By Marriane Enow Tabi

At the entrance into a therapeutic nutrition centre in Mokolo, a town in Far North Region of Cameroon, a 20-year-old mother, Aissatou Bouba, is feeding her two-year-old baby, Ramou, with an F-100 therapeutic milk.

The milk, designed for the nutritional rehabilitation of severe acute malnutrition, was procured by UNICEF with funding from the German Government-KFW nutritional crisis response scheme, a project, aimed at addressing nutritional crisis in the Region.

Ramou, whose features betrayed the look of a baby incapable of surviving malnutrition, was actually regaining his strength from the nutritive supplies, going by Dr. Jean Bissemou, a Medical Doctor at the Centre.

Ramou’s mother Aissatou, however told this reporter that she was initially reluctant to bring her sick baby to the hospital because she had no money.
A community health agent, she went on, had told her that the centre will take care of everything, including drugs and food supplies.

Speaking to The Post about Ramou’s situation, a nurse at the centre, Daniel Guedjo, said when he first saw Ramou, he looked terrible, like the leftover of a hunger’s feast.
“This baby suffered from acute stomach disorder due to the consumption of untreated water. He suffered from diarrhoea,” he said.

He used a monitoring circumference arm band to measure the level of malnutrition in Ramou.
The results showed that Ramou’s situation had progressively moved away from acute malnutrition.
According to health experts, malnutrition is taking what the body does not need or consuming food that does not have all the elements that the body needs to function normally in all its components.
In Cameroon, 1 out of 3 children suffer from malnutrition, a recent United Nations assessment has found.

Going by the assessment, the country’s three Northern Regions: Adamawa, North and Far North, with a population of 9 million people are hardest hit, with many children dying from the malady.
This is situation this reporter witnessed in another UNICEF supported health centre in Zamay, still in Maroua. Here, one could see children who had developed Kwashiorkor; a type of malnutrition characterised by severe protein deficiency. Youssafa, a Communication Focal Point at the Zamay centre, who covers 19 villages in the Region, said many children have died of malnutrition and others continue to die from it.

Statistics from UNICEF reveal that 37,114 children with severe acute malnutrition were admitted to 517 UNICEF-supported health facilities in the three Northern Regions between June 2016 and April 2017, with a vast majority of 27,507 of these children admitted in the Far North Region alone.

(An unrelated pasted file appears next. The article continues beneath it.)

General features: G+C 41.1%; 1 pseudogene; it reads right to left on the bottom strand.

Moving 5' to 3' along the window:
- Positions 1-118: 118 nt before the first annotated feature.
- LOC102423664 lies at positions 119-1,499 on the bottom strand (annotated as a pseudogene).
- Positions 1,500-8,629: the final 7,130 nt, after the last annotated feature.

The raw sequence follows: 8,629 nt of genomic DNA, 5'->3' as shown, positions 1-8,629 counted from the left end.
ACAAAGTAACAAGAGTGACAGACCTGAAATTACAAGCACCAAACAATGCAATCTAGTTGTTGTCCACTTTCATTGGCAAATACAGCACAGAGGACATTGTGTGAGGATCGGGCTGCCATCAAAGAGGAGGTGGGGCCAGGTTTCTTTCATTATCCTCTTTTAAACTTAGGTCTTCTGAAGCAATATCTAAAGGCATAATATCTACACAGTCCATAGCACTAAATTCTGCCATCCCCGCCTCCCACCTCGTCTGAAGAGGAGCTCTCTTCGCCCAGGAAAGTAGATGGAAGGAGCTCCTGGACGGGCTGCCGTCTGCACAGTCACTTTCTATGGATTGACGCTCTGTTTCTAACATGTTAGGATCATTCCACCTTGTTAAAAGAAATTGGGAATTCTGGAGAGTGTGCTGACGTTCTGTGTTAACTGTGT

In order to stem the tides of malnutrition in the Region, UNICEF Cameroon with assistance from the German Government through the KFW-funded Nutritional Crisis Response Project, has been promoting good feeding practices for infants and young children, breastfeeding and complementary feeding.
The UN agency also fights micronutrient deficiencies through food fortification and micronutrient supplementation. It also manages cases of severe malnutrition.

The antidotes include the provision of supplementary, fortified and ready-to-use therapeutic foods. Among its most successful interventions is the training and equipping of benevolent and unremunerated community relay agents currently combing remote villages, conducting early screening and educating people on the need for better nutrition.

UNICEF’s presence in the Regions has been lauded by many beneficiaries of the scheme. One of them, Hababa Abdou, a young mother, in one of the UNICEF-supported health facility in Maroua, praised the organisation for helping to reverse the agonising plight of her 11-months- old malnourished baby.
She hopes other stakeholders would emulate the organisation’s example and list malnutrition among national priorities to kick out across the world.

It is the same scenario for almost all medical doctors in the Region who spoke to this reporter. The medics lauded the intervention of UNICEF in providing free medical intervention for malnourished children and infants.
Most of them say, since the organisation’s intervention, malnutrition-related deaths have considerably dropped from an average of six per month for every thirty registered patients.